Since my last activity was the activity that runs the PowerShell script, I don’t need to hunt for it.  But, if you have a more complicated script that has many activities, you HAVE to pay attention to the flow of your runbook.  You can only select published data that would have been generated prior to the point at which you are subscribing to the data…. after all, you can’t use data that isn’t established.

In this example, I am looking for the published data “RBServer”.  Select it and click ok.

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Now, your dialogue box for “Invoke Runbook” should look like the this:

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Now, when this initiation runbook runs, it generates a random server name, invokes a runbook on the server name selected by the PowerShell script.

DISCLAIMER

A disclaimer?  What for?  Well, here’s why and what for.  There may be practical uses of this approach.  But, remember that I went after this with some curiosity following an Orchestrator class. But, this example is a very SIMPLE example.

So, we’ve used “HA” by adding multiple servers in the properties of the runbook.  We’ve generated a random runbook server… HOWEVER, if you pay close attention, my PowerShell script is nothing more than a simple method to select a random string from only two that I’ve provided.  That’s all it is!  I would not suggest using this example in production without a lot of improvements!

What if SCORCH01 is down?  The script doesn’t provide for any error handling or error checking either.

So, just take note.  To be much more robust, you’ll want to beef up that script quite a bit.  If your Orchestrator environment is built properly, you’ll have more than one runbook server for HA and load balancing.  To be honest, using the primary and secondary servers in the “Runbook Servers” tab on the properties of your runbook is probably sufficient.

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The Amateur PowerShell Expedition – An Introduction

I’m one of those folks who learns like an elephant.  I admit, there are times when I have a pea-sized brain and I have a thick skull.  So, this stubborn 40-something guy of Polish stock (which is underlined by my stubbornness… just ask my wife) makes for some interesting learning experiences.  Sometimes, I just have to beat myself in the head with a skillet (i.e., looking at 10,000 examples of the same thing) before that light bulb goes off.  I have jump in 200 foot water with no hope of seeing land for weeks or months at a time and learn to swim.  Pick your analogy here.  Coding is not something I do on a regular basis.  I like the K.I.S.S. principle.  I’m always looking back at any code I do use and improving it when I find better ways to do something.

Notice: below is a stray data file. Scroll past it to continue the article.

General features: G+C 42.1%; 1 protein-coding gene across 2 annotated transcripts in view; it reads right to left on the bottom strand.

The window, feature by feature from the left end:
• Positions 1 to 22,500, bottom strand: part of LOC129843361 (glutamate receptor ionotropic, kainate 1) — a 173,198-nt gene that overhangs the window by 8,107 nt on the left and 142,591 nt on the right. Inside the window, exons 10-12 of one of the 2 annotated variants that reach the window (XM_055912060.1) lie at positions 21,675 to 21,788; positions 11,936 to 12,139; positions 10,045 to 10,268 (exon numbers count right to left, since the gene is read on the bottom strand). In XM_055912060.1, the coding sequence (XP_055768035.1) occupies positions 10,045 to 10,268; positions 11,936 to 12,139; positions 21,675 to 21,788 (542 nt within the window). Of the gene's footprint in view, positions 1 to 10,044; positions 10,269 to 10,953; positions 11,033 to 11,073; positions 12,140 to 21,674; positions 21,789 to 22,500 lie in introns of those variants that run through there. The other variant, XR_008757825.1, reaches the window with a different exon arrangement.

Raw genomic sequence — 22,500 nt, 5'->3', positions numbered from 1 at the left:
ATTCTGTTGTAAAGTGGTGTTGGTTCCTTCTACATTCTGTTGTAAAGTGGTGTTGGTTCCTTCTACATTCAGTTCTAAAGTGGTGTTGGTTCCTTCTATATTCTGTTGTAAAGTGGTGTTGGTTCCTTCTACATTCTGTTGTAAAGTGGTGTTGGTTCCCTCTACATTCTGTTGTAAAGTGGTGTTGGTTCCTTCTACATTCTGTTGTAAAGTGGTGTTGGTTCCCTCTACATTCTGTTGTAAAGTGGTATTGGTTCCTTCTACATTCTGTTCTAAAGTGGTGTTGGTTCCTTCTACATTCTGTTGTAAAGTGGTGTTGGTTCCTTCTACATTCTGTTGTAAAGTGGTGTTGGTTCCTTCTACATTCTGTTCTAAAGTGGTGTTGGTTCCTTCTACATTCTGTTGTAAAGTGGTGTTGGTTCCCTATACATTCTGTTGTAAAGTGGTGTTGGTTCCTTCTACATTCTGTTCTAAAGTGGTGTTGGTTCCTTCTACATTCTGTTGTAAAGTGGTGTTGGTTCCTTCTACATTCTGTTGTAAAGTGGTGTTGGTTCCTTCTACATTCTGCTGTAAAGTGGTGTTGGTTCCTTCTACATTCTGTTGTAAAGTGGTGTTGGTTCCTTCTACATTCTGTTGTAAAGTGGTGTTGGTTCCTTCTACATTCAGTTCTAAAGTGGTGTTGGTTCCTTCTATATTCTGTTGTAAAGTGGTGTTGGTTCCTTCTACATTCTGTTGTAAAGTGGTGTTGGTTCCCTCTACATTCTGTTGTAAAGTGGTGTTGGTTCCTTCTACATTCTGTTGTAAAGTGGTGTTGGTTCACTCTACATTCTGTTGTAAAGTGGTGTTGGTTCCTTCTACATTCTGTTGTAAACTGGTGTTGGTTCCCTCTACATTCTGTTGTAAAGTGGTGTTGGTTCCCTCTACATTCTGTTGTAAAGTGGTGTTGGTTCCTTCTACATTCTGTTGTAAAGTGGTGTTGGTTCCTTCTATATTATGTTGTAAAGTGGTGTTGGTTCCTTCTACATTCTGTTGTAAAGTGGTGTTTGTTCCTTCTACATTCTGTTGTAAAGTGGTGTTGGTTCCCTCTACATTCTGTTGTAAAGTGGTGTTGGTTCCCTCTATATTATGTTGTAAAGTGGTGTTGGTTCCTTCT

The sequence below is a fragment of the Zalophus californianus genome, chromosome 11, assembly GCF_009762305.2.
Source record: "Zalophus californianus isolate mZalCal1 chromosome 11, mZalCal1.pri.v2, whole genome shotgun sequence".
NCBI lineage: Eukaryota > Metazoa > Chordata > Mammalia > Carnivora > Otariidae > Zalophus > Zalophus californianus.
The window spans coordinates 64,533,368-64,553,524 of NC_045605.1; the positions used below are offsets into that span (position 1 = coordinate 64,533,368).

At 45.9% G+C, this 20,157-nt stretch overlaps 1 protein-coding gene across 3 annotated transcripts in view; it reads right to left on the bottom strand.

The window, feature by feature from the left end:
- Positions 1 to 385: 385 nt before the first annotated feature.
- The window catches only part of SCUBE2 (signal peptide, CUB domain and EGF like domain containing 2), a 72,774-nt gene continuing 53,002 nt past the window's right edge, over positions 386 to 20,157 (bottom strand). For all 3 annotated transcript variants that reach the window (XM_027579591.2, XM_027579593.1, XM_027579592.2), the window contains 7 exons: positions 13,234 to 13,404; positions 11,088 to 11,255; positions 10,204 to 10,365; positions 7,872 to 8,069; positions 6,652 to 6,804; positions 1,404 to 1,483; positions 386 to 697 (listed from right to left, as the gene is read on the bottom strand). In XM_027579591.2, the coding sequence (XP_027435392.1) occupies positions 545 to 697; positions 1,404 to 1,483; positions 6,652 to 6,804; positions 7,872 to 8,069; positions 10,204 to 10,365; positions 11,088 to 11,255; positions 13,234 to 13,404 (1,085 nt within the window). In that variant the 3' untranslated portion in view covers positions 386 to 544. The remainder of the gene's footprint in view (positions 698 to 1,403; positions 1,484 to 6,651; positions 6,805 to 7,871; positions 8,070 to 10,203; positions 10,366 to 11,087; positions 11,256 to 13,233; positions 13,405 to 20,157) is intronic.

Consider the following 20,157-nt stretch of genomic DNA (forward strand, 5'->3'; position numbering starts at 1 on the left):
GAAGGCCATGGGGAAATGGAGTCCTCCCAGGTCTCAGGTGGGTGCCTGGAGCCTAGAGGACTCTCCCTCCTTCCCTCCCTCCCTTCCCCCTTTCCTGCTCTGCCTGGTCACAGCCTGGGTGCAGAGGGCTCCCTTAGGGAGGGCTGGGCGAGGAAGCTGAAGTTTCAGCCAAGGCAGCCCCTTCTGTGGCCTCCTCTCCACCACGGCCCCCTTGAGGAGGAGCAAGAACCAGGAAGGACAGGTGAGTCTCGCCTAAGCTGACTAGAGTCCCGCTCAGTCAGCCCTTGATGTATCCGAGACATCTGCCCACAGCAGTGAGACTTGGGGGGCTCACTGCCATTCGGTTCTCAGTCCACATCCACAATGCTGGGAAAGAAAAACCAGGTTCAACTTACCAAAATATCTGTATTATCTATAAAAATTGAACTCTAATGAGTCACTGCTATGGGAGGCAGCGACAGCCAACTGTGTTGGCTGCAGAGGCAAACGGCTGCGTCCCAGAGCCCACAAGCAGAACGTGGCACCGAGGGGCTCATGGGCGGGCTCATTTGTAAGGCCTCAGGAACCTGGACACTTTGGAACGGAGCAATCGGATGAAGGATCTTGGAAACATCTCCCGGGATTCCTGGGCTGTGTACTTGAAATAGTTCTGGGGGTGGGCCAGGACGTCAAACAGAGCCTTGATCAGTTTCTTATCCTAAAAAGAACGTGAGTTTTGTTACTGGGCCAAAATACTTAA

I’ve been an avid “amateur” programmer since the early 1980s.  I’ve dibbled and dabbled in BASIC, QBASIC, PASCAL, COBOL, misc batch file programming, VB, VB.net, C, C++, Java, and now PowerShell.  That leaky brain of mine has a big hole!  I’ve never programmed extensively.  I’ve never developed that true “Thinking in…” kind of brain that Bruce Eckel and others possess.  I just can’t “THINK” in code.

So, the posts in this category will be from that point of view.  From the “amateur” dibbler and dabbler perspective if you will.  I will never be one to profess to be an expert at anything.  I encourage your comments and responses to my posts and I will correct/improve code snippets so they may be of value to readers of this blog.

I will try to break things down and explain them from my point of view.